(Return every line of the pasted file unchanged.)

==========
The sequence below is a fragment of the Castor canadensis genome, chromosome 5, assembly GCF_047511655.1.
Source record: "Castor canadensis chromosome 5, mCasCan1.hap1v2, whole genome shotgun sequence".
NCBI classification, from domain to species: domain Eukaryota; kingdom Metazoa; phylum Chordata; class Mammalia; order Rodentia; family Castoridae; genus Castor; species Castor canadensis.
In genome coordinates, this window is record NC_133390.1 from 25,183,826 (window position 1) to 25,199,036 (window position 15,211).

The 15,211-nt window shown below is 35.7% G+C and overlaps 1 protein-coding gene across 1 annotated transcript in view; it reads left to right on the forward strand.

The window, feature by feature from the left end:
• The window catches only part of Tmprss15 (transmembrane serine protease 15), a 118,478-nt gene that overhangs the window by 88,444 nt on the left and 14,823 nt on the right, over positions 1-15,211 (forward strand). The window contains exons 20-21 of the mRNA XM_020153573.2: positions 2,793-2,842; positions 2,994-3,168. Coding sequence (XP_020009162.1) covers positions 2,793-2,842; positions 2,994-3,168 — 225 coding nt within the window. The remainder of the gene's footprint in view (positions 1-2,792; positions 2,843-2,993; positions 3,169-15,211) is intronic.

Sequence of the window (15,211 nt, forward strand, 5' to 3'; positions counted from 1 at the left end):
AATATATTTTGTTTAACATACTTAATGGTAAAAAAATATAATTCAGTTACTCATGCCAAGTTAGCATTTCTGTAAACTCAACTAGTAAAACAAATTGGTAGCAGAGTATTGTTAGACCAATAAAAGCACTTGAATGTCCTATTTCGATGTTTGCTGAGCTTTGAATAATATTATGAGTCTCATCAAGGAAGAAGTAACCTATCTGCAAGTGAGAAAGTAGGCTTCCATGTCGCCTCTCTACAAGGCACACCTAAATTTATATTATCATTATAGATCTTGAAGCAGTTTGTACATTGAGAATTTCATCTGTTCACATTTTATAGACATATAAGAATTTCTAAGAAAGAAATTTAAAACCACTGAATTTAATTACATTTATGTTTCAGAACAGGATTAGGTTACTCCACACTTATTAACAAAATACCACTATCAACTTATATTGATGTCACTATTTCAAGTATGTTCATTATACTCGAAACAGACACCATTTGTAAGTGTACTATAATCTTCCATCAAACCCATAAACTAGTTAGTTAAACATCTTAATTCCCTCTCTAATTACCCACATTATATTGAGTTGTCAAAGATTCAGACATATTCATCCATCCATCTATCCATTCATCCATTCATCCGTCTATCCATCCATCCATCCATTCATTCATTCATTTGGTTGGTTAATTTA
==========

The sequence below is a fragment of the Castor canadensis genome, chromosome 5, assembly GCF_047511655.1.
Source record: "Castor canadensis chromosome 5, mCasCan1.hap1v2, whole genome shotgun sequence".
NCBI classification, from domain to species: domain Eukaryota; kingdom Metazoa; phylum Chordata; class Mammalia; order Rodentia; family Castoridae; genus Castor; species Castor canadensis.
In genome coordinates, this window is record NC_133390.1 from 25,183,826 (window position 1) to 25,199,036 (window position 15,211).

The 15,211-nt window shown below is 35.7% G+C and overlaps 1 protein-coding gene across 1 annotated transcript in view; it reads left to right on the forward strand.

The window, feature by feature from the left end:
• The window catches only part of Tmprss15 (transmembrane serine protease 15), a 118,478-nt gene that overhangs the window by 88,444 nt on the left and 14,823 nt on the right, over positions 1-15,211 (forward strand). The window contains exons 20-21 of the mRNA XM_020153573.2: positions 2,793-2,842; positions 2,994-3,168. Coding sequence (XP_020009162.1) covers positions 2,793-2,842; positions 2,994-3,168 — 225 coding nt within the window. The remainder of the gene's footprint in view (positions 1-2,792; positions 2,843-2,993; positions 3,169-15,211) is intronic.

Sequence of the window (15,211 nt, forward strand, 5' to 3'; positions counted from 1 at the left end):
AATATATTTTGTTTAACATACTTAATGGTAAAAAAATATAATTCAGTTACTCATGCCAAGTTAGCATTTCTGTAAACTCAACTAGTAAAACAAATTGGTAGCAGAGTATTGTTAGACCAATAAAAGCACTTGAATGTCCTATTTCGATGTTTGCTGAGCTTTGAATAATATTATGAGTCTCATCAAGGAAGAAGTAACCTATCTGCAAGTGAGAAAGTAGGCTTCCATGTCGCCTCTCTACAAGGCACACCTAAATTTATATTATCATTATAGATCTTGAAGCAGTTTGTACATTGAGAATTTCATCTGTTCACATTTTATAGACATATAAGAATTTCTAAGAAAGAAATTTAAAACCACTGAATTTAATTACATTTATGTTTCAGAACAGGATTAGGTTACTCCACACTTATTAACAAAATACCACTATCAACTTATATTGATGTCACTATTTCAAGTATGTTCATTATACTCGAAACAGACACCATTTGTAAGTGTACTATAATCTTCCATCAAACCCATAAACTAGTTAGTTAAACATCTTAATTCCCTCTCTAATTACCCACATTATATTGAGTTGTCAAAGATTCAGACATATTCATCCATCCATCTATCCATTCATCCATTCATCCGTCTATCCATCCATCCATCCATTCATTCATTCATTTGGTTGGTTAATTTA